Qwick Takes: NTFs — how do they work and why are they worth so much?
This week, Talking Biz News Deputy Editor Erica Thompson reached out to Qwoted’s community of experts to inquire about how NFTs work and what makes them worth thousands or millions. Is now the time to invest in the blockchain art market?
Check out some of the top commentary:
Stephen Young, CEO and Founder at NFTfi
There is no generic answer as to where the value of NFTs comes from. NFTs are simply unique digital objects, each with its own set of properties and drivers of price. For art NFTs, the value comes from the same place as for traditional art: the quality of the work, the reputation of the artist and the historical significance of the work. For gaming NFTs, the value comes from the demand and utility inside the game economy and the rarity of the item. For collectibles, it’s the size of the market plus rarity, traits and appearance of the NFT. For financial NFTs, it’s the discounted cash flow of future yields.
NFTs are just a new medium for art. In the same way you have painting, sculpture, line cuts and prints – you now have NFTs. NFTs are a new art medium that has opened up the ability for artists to become a new class of people: Digital artists. This is a huge untapped market and is a genuine new art movement that will have a historically significant place in modern art.
The future of NFTs will involve people realising that NFTs are not just art. I think art NFTs are important and will be here to stay but new verticals like gaming, music, IP rights, financial NFTs, real world objects represented as NFTs, NFTs as loyalty mechanisms, etc. are all growing industries to watch.
Think of NFTs as digital collectibles, almost like the digital version of your baseball cards you traded with friends when you were younger. The value of these collectibles isn’t the picture, video, song, or whatever else they represent – that’s an added bonus for you and whoever you sell it to one day. The real value is generated on a public ledger called blockchain that is owned by everyone who’s mining on it and not by a company like Google today. The miner stores and records your ownership of this NFT on the blockchain for everyone to see and it can’t be modified or deleted ever again. You own this NFT forever for everyone to see. That’s the technical part.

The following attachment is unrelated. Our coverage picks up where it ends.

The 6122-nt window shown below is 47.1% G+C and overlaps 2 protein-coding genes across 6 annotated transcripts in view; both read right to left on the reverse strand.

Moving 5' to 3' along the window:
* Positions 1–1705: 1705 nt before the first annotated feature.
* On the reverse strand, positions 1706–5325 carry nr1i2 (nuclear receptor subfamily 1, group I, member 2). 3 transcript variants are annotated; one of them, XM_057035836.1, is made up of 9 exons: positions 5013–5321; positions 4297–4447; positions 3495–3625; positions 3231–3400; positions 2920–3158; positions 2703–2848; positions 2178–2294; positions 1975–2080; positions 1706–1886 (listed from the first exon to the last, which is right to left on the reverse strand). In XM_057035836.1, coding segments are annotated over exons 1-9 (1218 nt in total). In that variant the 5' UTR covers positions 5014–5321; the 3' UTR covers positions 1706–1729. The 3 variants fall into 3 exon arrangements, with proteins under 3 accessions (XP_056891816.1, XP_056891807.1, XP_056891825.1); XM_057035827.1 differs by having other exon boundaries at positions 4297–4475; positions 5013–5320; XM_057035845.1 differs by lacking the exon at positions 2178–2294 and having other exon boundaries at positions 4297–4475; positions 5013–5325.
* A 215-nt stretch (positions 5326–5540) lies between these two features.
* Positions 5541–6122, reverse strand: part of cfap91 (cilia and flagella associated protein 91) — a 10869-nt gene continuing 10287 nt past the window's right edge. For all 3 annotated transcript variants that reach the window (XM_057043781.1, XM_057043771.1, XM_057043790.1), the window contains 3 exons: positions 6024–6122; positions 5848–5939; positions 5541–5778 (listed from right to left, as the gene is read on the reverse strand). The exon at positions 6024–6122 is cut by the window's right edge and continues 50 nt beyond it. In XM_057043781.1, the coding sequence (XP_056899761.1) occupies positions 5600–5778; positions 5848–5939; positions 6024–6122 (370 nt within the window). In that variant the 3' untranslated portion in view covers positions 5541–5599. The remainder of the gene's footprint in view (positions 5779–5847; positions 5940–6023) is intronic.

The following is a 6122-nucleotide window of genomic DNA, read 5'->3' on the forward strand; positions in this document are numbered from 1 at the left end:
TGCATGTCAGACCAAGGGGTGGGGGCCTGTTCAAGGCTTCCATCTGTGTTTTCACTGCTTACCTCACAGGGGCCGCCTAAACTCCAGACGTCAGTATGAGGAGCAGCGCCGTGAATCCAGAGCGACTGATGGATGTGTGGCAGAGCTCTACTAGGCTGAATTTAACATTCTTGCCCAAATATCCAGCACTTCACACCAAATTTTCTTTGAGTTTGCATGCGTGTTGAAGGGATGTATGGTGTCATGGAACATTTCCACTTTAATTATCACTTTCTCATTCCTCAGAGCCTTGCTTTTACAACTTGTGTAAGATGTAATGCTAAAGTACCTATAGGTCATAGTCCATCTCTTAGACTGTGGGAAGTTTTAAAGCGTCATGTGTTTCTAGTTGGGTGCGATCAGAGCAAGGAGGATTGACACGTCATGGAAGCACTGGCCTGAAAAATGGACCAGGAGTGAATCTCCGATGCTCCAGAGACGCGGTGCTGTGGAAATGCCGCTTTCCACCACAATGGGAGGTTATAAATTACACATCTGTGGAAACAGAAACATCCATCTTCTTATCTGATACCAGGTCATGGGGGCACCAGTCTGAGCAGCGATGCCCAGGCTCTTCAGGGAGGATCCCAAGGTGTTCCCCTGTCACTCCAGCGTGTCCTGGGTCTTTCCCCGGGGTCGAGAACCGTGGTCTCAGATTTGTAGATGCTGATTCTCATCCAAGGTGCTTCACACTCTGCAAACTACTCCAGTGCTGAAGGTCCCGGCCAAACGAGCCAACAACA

The value attribution part works a bit like today’s art world. It is worth whatever someone else thinks it’s worth. The rarity of your NFT, a famous designer or influencer behind the project, or sometimes just visual or cultural appeal to buyers all determine the value of your NFT today.
The appeal of NFTs today is multifaceted. On the one hand, it is primarily driven by a “tech bro” culture of wealthy individuals who work primarily in the tech industry. These folks love showing off their NFTs as Twitter profile pics and discussing how pure the generative art algorithm behind the project is. These aren’t typical art collectors who enjoy sipping champagne at an art gallery event but love these NFTs because of the community they create. When you buy traditional art, you buy it primarily for yourself – you don’t become part of a close-knit community. But that’s exactly what NFTs do for today’s buyers. Especially the 10K avatar collectibles open up a digital door to a virtual community that is caring, non-judgemental, and wants to build a better (Web3) world together. NFTs also offer high potential multiples in case a project takes off like the Bored Ape Yacht Club. Initial buyers paid $300 for their avatars and six months later they’re worth a minimum of $200,000. NFTs offer different benefits for different audiences but given the early stage and high volatility they come with, you should only invest in them if you’re willing to lose all the money you put in.